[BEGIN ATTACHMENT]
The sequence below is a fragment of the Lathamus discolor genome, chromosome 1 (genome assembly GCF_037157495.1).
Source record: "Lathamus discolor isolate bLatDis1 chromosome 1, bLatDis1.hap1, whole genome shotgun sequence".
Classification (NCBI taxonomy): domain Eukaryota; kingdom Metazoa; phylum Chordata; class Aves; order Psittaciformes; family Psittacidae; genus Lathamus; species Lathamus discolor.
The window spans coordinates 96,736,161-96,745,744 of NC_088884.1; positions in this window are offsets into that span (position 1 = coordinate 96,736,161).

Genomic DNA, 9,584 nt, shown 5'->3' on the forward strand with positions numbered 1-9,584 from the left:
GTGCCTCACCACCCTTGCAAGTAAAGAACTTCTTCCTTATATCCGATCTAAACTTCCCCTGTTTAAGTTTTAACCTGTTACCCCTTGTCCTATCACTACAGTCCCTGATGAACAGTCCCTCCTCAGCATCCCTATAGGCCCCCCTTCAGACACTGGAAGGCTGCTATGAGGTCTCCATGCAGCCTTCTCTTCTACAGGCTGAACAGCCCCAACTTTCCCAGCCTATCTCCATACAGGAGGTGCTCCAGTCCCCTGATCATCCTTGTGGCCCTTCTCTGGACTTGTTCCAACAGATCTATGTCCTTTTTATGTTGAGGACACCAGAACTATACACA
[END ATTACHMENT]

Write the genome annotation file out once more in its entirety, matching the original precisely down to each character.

The sequence below is a fragment of the Lathamus discolor genome, chromosome 1 (genome assembly GCF_037157495.1).
Source record: "Lathamus discolor isolate bLatDis1 chromosome 1, bLatDis1.hap1, whole genome shotgun sequence".
Classification (NCBI taxonomy): domain Eukaryota; kingdom Metazoa; phylum Chordata; class Aves; order Psittaciformes; family Psittacidae; genus Lathamus; species Lathamus discolor.
The window spans coordinates 96,736,161-96,745,744 of NC_088884.1; positions in this window are offsets into that span (position 1 = coordinate 96,736,161).

Genomic DNA, 9,584 nt, shown 5'->3' on the forward strand with positions numbered 1-9,584 from the left:
GTGCCTCACCACCCTTGCAAGTAAAGAACTTCTTCCTTATATCCGATCTAAACTTCCCCTGTTTAAGTTTTAACCTGTTACCCCTTGTCCTATCACTACAGTCCCTGATGAACAGTCCCTCCTCAGCATCCCTATAGGCCCCCCTTCAGACACTGGAAGGCTGCTATGAGGTCTCCATGCAGCCTTCTCTTCTACAGGCTGAACAGCCCCAACTTTCCCAGCCTATCTCCATACAGGAGGTGCTCCAGTCCCCTGATCATCCTTGTGGCCCTTCTCTGGACTTGTTCCAACAGATCTATGTCCTTTTTATGTTGAGGACACCAGAACTATACACA